Burke W. Griggs
Burke Griggs joined the Washburn law faculty in 2016 as a visiting associate professor. He teaches property law to first-year students and natural resources law to upper-division students. His research agenda follows three interwoven lines of inquiry: the history of property rights regimes in natural resources; the geophysical aspects of natural resources and how they respond to different forms of ownership, exploitation, and regulation; and the diverse political cultures of the owners and communities which compete for and contest the use of these resources.
This approach is the product of his training as an historian and his experience as a lawyer. Prior to joining the faculty, Professor Griggs practiced water law in both the public and private sectors. As an assistant attorney general, he represented the State of Kansas in federal and interstate water matters, most prominently Kansas v. Nebraska, an original action to enforce the Republican River Compact against the State of Nebraska. For the first time in its history, the Supreme Court awarded disgorgement of the violating state’s ill-gotten gains (Kansas v. Nebraska, 135 S.Ct. 1042 (2015)). Professor Griggs also served as lead counsel for Kansas in the negotiations over the Kickapoo Tribe reserved water rights settlement, the first of its kind in Kansas. Outside of the litigation arena, Professor Griggs has advised Kansas' natural resources agencies on matters of natural resources law and policy. He worked in private practice at Stevens & Brand, LLP, in Lawrence, Kansas, from 2006 to 2008.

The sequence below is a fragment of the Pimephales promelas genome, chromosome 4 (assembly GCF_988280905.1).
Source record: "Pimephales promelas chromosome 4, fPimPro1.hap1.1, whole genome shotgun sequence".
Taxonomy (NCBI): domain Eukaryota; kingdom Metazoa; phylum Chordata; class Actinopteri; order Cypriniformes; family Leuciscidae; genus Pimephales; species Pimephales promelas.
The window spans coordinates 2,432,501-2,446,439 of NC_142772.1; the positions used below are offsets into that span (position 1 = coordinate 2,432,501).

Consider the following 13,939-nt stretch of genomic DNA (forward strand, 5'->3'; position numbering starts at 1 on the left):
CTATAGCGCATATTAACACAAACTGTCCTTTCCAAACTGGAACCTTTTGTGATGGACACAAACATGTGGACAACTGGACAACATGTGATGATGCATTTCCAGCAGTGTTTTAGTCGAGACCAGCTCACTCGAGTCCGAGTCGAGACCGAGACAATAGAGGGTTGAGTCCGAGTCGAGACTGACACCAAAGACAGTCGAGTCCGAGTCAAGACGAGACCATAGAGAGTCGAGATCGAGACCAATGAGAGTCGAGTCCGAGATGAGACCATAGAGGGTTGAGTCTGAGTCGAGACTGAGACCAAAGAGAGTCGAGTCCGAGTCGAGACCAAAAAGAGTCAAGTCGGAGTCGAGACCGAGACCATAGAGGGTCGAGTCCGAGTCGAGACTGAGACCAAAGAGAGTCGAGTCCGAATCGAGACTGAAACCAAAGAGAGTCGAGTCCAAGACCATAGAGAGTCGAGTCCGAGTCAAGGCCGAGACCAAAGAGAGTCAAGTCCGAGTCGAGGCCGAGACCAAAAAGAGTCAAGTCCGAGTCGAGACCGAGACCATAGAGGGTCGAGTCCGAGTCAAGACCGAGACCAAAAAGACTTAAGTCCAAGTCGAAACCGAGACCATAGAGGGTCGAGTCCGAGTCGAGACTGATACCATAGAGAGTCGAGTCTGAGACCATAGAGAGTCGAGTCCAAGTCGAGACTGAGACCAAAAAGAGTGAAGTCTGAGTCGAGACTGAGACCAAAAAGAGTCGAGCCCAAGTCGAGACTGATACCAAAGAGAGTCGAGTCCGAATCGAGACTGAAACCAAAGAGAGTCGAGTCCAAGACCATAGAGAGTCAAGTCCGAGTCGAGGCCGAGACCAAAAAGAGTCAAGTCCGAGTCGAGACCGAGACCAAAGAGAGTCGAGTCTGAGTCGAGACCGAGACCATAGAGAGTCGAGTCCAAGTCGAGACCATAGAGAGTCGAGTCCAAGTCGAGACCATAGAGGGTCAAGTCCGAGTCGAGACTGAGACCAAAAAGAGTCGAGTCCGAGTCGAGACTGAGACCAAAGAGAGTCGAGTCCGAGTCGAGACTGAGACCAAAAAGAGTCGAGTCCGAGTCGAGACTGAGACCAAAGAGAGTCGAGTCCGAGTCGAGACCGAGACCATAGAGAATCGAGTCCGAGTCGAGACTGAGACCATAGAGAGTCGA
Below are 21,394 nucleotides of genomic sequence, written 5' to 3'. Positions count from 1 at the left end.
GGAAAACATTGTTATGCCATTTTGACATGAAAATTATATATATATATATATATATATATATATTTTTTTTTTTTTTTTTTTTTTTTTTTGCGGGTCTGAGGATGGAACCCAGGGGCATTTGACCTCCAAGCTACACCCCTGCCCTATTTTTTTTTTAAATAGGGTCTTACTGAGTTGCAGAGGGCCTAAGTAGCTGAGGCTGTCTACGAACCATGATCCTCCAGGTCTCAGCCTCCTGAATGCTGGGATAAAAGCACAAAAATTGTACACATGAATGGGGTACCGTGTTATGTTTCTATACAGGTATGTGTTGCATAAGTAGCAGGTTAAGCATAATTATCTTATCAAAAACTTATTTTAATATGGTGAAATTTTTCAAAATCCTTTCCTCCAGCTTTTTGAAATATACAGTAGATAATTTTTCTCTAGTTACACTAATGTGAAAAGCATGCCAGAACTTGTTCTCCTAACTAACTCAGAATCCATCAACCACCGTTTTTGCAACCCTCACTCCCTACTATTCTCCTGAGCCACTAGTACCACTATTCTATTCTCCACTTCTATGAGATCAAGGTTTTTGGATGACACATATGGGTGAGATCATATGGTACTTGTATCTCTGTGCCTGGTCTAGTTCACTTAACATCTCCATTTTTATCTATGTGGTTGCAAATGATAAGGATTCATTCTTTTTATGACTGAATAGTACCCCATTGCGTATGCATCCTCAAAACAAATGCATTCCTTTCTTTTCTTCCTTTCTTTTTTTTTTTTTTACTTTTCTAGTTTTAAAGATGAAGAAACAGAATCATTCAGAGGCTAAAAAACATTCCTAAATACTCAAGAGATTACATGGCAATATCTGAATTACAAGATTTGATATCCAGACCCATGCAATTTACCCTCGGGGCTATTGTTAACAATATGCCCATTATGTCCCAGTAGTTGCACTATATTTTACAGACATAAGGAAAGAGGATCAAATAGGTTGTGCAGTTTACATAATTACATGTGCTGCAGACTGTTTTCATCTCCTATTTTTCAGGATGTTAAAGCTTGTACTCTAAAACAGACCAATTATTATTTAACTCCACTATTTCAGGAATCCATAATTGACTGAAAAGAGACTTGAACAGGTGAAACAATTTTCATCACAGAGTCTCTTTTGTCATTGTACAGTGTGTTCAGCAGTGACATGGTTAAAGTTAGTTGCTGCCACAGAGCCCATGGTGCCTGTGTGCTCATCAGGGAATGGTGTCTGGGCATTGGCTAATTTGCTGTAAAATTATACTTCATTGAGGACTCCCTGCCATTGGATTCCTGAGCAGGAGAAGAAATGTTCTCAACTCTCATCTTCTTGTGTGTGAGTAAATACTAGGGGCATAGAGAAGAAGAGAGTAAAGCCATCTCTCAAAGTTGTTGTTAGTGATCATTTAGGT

During the 2013-2014 academic year, Professor Griggs served as a Consulting Professor at the Bill Lane Center for the American West at Stanford University. He was subsequently named a Nonresident Fellow of the Woods Institute for the Environment, also at Stanford, and an affiliated scholar at the Lane Center, where he contributes to their joint Water in the West Project.
Professor Griggs participates in Washburn Law's Oil and Gas Law Center, its Agricultural Law Program, and its Rural Law Practice Initiative. He is admitted to practice in Kansas, the Supreme Court of the United States, the United States Court of Appeals for the District of Columbia Circuit, and the United States Court of Appeals for the Eleventh Circuit.
- Oil and Gas Law
- Public Land Law
- Agricultural Law